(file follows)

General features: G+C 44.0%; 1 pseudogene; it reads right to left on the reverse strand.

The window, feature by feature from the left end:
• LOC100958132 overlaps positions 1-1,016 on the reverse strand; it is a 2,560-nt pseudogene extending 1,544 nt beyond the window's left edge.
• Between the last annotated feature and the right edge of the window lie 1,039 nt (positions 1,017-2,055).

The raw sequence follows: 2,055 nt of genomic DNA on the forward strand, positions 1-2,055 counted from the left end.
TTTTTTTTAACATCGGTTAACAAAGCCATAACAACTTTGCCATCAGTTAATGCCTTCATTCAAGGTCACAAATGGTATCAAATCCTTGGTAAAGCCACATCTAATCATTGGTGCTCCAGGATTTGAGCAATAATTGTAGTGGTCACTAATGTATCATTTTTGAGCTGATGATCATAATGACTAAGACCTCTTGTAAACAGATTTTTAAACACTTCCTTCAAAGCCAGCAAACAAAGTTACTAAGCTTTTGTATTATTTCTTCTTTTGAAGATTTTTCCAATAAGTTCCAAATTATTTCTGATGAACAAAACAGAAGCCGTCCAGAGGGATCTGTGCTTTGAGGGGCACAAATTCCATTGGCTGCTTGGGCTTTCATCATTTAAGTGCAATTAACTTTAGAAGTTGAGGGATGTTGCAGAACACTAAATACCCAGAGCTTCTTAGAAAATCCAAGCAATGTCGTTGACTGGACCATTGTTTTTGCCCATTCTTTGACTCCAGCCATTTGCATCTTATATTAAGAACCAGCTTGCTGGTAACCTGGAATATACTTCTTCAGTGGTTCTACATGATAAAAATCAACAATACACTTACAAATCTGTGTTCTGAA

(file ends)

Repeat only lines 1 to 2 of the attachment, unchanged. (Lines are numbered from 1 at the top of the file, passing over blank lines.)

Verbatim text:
General features: G+C 44.0%; 1 pseudogene; it reads right to left on the reverse strand.

The window, feature by feature from the left end: